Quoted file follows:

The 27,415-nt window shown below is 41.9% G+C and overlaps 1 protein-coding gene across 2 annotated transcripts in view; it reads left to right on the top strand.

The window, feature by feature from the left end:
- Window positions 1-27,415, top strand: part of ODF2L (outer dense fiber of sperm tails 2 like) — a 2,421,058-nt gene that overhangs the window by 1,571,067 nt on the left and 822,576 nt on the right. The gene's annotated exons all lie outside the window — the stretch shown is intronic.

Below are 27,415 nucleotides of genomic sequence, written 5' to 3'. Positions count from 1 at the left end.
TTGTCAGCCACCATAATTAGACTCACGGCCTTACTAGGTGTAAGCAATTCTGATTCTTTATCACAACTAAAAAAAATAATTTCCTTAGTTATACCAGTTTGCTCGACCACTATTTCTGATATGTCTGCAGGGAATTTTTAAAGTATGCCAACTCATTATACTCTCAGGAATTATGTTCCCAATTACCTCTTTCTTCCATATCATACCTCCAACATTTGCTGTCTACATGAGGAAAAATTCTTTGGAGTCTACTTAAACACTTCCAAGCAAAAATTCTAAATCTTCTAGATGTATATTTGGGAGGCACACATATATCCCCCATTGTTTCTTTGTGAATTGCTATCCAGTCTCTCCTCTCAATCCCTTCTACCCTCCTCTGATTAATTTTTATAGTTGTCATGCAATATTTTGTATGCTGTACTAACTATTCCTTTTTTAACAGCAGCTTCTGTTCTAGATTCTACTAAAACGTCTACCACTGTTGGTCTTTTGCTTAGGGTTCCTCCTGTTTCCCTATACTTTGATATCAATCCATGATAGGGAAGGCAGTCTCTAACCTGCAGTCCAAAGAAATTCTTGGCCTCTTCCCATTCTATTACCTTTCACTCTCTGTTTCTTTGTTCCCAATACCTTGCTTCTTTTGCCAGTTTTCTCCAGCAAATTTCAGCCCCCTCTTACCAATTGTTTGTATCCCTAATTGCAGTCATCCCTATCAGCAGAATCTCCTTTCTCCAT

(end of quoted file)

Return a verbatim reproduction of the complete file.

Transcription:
The 27,415-nt window shown below is 41.9% G+C and overlaps 1 protein-coding gene across 2 annotated transcripts in view; it reads left to right on the top strand.

The window, feature by feature from the left end:
- Window positions 1-27,415, top strand: part of ODF2L (outer dense fiber of sperm tails 2 like) — a 2,421,058-nt gene that overhangs the window by 1,571,067 nt on the left and 822,576 nt on the right. The gene's annotated exons all lie outside the window — the stretch shown is intronic.

Below are 27,415 nucleotides of genomic sequence, written 5' to 3'. Positions count from 1 at the left end.
TTGTCAGCCACCATAATTAGACTCACGGCCTTACTAGGTGTAAGCAATTCTGATTCTTTATCACAACTAAAAAAAATAATTTCCTTAGTTATACCAGTTTGCTCGACCACTATTTCTGATATGTCTGCAGGGAATTTTTAAAGTATGCCAACTCATTATACTCTCAGGAATTATGTTCCCAATTACCTCTTTCTTCCATATCATACCTCCAACATTTGCTGTCTACATGAGGAAAAATTCTTTGGAGTCTACTTAAACACTTCCAAGCAAAAATTCTAAATCTTCTAGATGTATATTTGGGAGGCACACATATATCCCCCATTGTTTCTTTGTGAATTGCTATCCAGTCTCTCCTCTCAATCCCTTCTACCCTCCTCTGATTAATTTTTATAGTTGTCATGCAATATTTTGTATGCTGTACTAACTATTCCTTTTTTAACAGCAGCTTCTGTTCTAGATTCTACTAAAACGTCTACCACTGTTGGTCTTTTGCTTAGGGTTCCTCCTGTTTCCCTATACTTTGATATCAATCCATGATAGGGAAGGCAGTCTCTAACCTGCAGTCCAAAGAAATTCTTGGCCTCTTCCCATTCTATTACCTTTCACTCTCTGTTTCTTTGTTCCCAATACCTTGCTTCTTTTGCCAGTTTTCTCCAGCAAATTTCAGCCCCCTCTTACCAATTGTTTGTATCCCTAATTGCAGTCATCCCTATCAGCAGAATCTCCTTTCTCCAT